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Jess Riddle
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Re: Max. height for northern whitecedar

Post by Jess Riddle » Fri Jan 18, 2013 10:00 pm

Hi Doug,

I like your approach of focusing on undermeasured species/species with the potential to reach record heights in the region.

Turner is correct, the Acer spicatum height record is 46.1’, a tree Will and I measured in TN in 2007. The only other updates I have are 56.7’ for a Sorbus Americana Michael Davie and I measured last fall in NC, and 43.9’ for an Alnus incana var. rugosa I measured on the shores of Lake Ontario in NY.

Jess

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DougBidlack
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Re: Max. height for northern whitecedar

Post by DougBidlack » Sat Jan 19, 2013 12:05 am

Turner and Jess,

thank you for those great updates. I'm going to assume that showy mountain-ash is going to run about the same height or a little less than American mountain-ash and that any jack pine over 70' is worth measuring.

Funny about the mountain maple, my copy of the list does not show the 46.1' tree. The closest match seems to be 16" x 41.5' from Den Branch on the NC side of the smokies and measured on 2/10/07 by Jess and Will.

Doug

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KoutaR
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Re: Max. height for northern whitecedar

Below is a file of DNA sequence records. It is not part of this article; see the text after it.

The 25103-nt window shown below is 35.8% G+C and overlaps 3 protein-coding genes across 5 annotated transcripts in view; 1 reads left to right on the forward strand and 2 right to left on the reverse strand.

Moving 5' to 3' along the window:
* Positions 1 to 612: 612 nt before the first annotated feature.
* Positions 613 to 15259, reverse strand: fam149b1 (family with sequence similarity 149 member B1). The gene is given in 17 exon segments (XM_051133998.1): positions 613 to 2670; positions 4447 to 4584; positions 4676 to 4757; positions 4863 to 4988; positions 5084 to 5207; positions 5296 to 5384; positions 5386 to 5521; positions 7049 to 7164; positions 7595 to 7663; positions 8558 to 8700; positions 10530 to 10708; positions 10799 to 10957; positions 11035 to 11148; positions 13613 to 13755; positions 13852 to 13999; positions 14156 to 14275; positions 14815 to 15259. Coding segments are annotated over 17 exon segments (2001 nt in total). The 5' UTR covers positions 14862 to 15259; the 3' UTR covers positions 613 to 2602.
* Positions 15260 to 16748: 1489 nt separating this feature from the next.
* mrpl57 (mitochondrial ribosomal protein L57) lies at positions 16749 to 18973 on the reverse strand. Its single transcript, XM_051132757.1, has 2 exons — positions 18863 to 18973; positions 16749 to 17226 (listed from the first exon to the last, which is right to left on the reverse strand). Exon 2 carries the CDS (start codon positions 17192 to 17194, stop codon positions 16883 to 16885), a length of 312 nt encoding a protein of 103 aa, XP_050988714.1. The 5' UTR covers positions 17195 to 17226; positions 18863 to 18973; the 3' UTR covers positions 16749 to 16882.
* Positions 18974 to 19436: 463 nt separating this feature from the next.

Post by KoutaR » Sat Jan 19, 2013 8:03 am

Doug,

The tallest Pinus banksiana I measured in Prince Albert NP was 25 m = 82 ft tall. It is located a few km to the south from the tallest spruce and aspen, also along Grey Owl Trail.

You could add Salix bebbiana to your target list. It attains tree size in good sites. Maybe some other willows, too. And maybe also Prunus virginiana var. virginiana.

Kouta

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DougBidlack
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Re: Max. height for northern whitecedar

Post by DougBidlack » Sat Jan 19, 2013 12:23 pm

Kouta,

excellent. Your 82' jack pine gives me something to shoot for. I also like your Salix bebbiana addition. I believe Prunus virginiana is more common and likely larger to the south, but it seems that we don't know much about this species so I'll keep it in mind as well.

I have a question regarding your laser rangefinder. Do you use the Nikon Forestry Pro 550 or the European equivalent? As I recall we both came up with nearly the same height for an ash in Germany. I was using a Nikon Prostaff 440 and a Suunto clinometer. The reason I ask is that I am thinking about getting the Nikon Forestry Pro 550 to speed up the process. As you know, I am quite slow and I will need to speed the process up if I want to make alot of measurements when I'm out hiking and backpacking with Ellen. It would be nice to get the upcoming LTI product that has the correct sin algorithm built into it but it seems that the price will likely be too much for me. It looks like I can get the Nikon Forestry Pro 550 for around $400 which should work well as long as I don't follow the instruction manual as Michael has mentioned. What are your thoughts?

Doug

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KoutaR
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Re: Max. height for northern whitecedar

Post by KoutaR » Sat Jan 19, 2013 6:33 pm

Doug,